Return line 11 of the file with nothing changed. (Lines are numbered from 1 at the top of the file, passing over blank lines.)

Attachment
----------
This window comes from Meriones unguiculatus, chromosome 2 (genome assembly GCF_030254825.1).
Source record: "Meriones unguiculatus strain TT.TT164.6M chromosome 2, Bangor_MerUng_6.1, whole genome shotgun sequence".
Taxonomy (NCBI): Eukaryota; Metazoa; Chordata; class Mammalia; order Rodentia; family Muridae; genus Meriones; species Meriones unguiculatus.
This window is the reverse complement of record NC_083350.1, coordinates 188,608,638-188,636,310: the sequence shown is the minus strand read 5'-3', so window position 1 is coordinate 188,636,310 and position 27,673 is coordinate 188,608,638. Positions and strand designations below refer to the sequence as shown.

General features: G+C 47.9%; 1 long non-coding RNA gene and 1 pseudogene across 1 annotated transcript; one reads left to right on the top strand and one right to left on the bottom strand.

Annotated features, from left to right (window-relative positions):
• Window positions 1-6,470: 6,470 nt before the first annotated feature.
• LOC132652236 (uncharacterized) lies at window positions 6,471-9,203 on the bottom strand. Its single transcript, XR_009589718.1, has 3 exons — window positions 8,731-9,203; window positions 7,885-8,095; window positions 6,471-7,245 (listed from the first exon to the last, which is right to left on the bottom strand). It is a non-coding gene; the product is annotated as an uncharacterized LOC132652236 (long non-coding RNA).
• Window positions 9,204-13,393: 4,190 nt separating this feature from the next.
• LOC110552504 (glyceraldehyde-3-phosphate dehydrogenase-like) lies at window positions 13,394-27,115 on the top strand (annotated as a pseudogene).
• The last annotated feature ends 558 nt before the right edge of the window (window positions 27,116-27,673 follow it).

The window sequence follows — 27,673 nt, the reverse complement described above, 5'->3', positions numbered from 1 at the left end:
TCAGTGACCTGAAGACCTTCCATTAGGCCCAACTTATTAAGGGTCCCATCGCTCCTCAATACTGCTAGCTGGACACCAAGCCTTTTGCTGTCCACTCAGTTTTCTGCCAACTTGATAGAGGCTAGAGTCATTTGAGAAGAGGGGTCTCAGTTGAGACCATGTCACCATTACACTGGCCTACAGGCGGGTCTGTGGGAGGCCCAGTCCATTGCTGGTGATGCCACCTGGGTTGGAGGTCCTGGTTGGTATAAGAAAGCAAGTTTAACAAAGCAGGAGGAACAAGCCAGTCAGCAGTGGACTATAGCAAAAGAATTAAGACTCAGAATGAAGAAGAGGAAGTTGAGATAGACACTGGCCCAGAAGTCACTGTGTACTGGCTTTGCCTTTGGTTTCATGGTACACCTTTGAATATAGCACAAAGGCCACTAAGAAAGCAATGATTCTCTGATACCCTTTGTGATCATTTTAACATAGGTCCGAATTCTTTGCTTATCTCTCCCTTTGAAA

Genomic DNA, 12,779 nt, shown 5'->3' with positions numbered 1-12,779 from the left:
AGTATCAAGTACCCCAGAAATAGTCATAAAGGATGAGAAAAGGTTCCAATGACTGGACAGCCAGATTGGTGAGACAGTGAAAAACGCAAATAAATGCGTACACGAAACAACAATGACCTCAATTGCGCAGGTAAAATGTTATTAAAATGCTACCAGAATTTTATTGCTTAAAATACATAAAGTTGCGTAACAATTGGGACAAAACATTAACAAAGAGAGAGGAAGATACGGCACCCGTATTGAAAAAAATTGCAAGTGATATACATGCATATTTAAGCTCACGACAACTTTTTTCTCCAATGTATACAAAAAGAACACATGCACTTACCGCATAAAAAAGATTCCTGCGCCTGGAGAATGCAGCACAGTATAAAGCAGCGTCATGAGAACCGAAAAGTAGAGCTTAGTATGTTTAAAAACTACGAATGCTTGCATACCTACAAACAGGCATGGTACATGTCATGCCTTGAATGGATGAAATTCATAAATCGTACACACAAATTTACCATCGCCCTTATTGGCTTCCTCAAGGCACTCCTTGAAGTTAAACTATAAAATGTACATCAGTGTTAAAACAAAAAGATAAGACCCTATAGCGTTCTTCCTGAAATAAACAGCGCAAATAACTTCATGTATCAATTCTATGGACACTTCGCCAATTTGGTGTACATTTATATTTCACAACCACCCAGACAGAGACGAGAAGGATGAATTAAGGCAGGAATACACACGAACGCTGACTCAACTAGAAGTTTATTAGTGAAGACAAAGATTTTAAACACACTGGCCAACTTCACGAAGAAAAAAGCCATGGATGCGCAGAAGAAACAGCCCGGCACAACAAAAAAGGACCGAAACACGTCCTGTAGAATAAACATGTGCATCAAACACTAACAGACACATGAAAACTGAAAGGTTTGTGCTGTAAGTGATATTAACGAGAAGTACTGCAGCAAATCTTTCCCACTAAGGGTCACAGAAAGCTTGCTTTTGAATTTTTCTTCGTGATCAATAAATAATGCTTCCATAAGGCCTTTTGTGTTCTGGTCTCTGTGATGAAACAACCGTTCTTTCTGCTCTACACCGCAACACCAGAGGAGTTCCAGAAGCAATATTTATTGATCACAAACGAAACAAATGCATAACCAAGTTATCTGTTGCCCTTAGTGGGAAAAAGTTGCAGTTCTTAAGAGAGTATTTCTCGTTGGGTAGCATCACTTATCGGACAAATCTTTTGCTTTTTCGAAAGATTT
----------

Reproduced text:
• The last annotated feature ends 558 nt before the right edge of the window (window positions 27,116-27,673 follow it).